TheConnection Walls
29 walls

     Main Page
The Lobby
     Blessings
     Coffee Klatch
     Comments
Suggestions
     Computers
&Tech Issues
     Crafts
     Dogs, Cats
& Critters
     Events
     Faith
     Gardening &
Landscaping
     Health & Diet
     Household Hints
     Jokes
     Movies & Reviews
     Music
     Nostalgia
     Pet Peeves
     Photography
     Politics
     The Range
2nd Amendment
     Recipes
     The Road
Automobilia
     Shopper's Beware
Caveat Emptor
     Sports
   Suggested Reading
   
    Reload Wall
    Admin Photos
    Members Photos

    Login
 

     Suggested Viewing/Listening
     Travel
     Veterans' Page
& Militaria
     Weird
But True

Members Photos
3 out of 10
see all

   

   

   






Suggested Reading



   MeiDei  Random House book club just highlighted this book for the week, sounds good - Burning bright by Petrie (there ate several books sharing the title )- Lee Childs (Jack Reacher ) highly recommends what seems to be the 2nd in a series
https://www.amazon.com/Burning-Bright-Peter-Ash-Novel/dp/039
9174575
22 hours ago .




   StormCnter  Anyone else reading or having read any of Cormac McCarthy? He has won all kinds of awards, including a Pulitzer and has written ten novels (I think ). I've read four of them, All the Pretty Horses, The Crossing, No Country for Old Men, Cities of the Plain. The thing about McCarthy's books is that the plots are riveting, the characters are intriguing, the settings are familiar to me (Southwest Texas and Eastern New Mexico ), but in most fiction we can safely assume the lead character will survive, maybe heartbroken, maybe injured, maybe disillusioned, but alive. There is no such comfort in a McCarthy story. No character is safe. But, I love these books.
Thursday at 08:59 EST .




   StormCnter  Turned the final page on "Missing, Presumed..." by Susie Steiner. I knew as soon as I was into the first chapters it was probably going to be a series and according to the description from the Goodreads review, I was right. I'm not fond of series, but I recommend this book. It's a page-turner and fairly unpredictable. Quick reading, also.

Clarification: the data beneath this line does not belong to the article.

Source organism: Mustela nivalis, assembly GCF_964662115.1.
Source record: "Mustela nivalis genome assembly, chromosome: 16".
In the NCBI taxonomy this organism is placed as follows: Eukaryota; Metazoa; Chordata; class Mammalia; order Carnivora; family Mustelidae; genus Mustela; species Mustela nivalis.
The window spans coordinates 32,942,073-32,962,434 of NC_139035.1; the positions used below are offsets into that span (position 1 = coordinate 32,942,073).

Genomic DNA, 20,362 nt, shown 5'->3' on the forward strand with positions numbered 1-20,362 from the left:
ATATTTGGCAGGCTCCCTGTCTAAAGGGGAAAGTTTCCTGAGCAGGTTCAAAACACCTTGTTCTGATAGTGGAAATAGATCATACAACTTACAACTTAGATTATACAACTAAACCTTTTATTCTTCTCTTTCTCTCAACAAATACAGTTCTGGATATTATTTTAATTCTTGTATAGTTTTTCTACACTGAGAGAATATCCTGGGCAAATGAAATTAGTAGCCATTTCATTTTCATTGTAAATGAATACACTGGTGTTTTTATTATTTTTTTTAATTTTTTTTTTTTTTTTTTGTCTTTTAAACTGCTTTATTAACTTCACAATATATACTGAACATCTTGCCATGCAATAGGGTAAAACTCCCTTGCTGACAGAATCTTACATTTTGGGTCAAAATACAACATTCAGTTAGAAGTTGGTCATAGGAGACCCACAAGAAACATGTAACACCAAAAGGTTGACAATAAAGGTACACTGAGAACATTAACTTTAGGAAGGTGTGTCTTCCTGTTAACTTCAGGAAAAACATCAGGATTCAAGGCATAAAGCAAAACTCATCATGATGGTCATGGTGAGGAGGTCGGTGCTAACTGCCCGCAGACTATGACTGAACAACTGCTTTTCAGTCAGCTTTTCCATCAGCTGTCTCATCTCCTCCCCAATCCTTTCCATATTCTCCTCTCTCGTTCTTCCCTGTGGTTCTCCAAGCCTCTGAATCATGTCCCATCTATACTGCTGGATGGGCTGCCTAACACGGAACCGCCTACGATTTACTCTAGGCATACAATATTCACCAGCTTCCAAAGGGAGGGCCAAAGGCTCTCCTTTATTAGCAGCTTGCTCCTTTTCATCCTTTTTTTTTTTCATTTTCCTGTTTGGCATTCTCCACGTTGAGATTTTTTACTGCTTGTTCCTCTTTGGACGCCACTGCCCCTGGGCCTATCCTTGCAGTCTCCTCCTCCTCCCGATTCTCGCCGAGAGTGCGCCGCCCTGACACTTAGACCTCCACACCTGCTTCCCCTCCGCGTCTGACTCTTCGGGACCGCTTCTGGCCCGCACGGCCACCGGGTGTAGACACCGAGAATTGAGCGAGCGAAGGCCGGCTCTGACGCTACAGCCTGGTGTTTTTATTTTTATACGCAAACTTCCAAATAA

http://www.goodreads.com/book/show/26141649-missing-presumed
January 17 at 06:04 EST .

   1 person like this.




   StormCnter  Ok, I completed Lydia Millet's "Sweet Lamb of Heaven", which was long-listed for the National Book Award for fiction. Here is the NY Times review:
http://www.nytimes.com/2016/05/01/books/review/lydia-millets
-sweet-lamb-of-heaven.html?_r=0


I kept trying to like it, I really did. But, I don't like books about the occult, especially novels which never really explain. Stephen King does occult very well, and I never feel misled at the end of his books. To each his own, but I won't be recommending "Sweet Lamb of Heaven".
January 7 at 16:19 EST .

   1 person like this.



   MeiDei  We do have reading certain books in common, I'm not into the occult but can get through King or Koontz books; and then there was one I mentioned earlier this year - about perfume and the very expensive ambergris (whale vomit ) that washes up on beaches usually after a storm - the subject was much more interesting than the occult references. Sorry, title escapes me.
January 8 at 12:18 EST .

  2 people like this.





   MeiDei  The on-line book club this past week featured "The Sleepwalker" - this review caught my attention http://www.jennsbookshelves.com/2017/01/03/review-the-sleepw
alker-by-chris-bohjalian/

As a 3 or 4 year old I was known to sleepwalk twice, I guess it's common and readily outgrown early on. According to this review the author researched sleepwalking extensively.
January 7 at 03:56 EST .

   2 people like this.



   StormCnter  One of my nieces was a sleepwalker as a little one. I was on constant alert when she spent the night with us. My nightmare was the backdoor to the swimming pool. Yes, she outgrew it.
January 7 at 05:29 EST .

  2 people like this.



   Gram77  This really has my attention. My son was a sleep walker and managed to leave the house twice over the years. When he left for the Army at age 18 I was frantic. I am going to check this book out.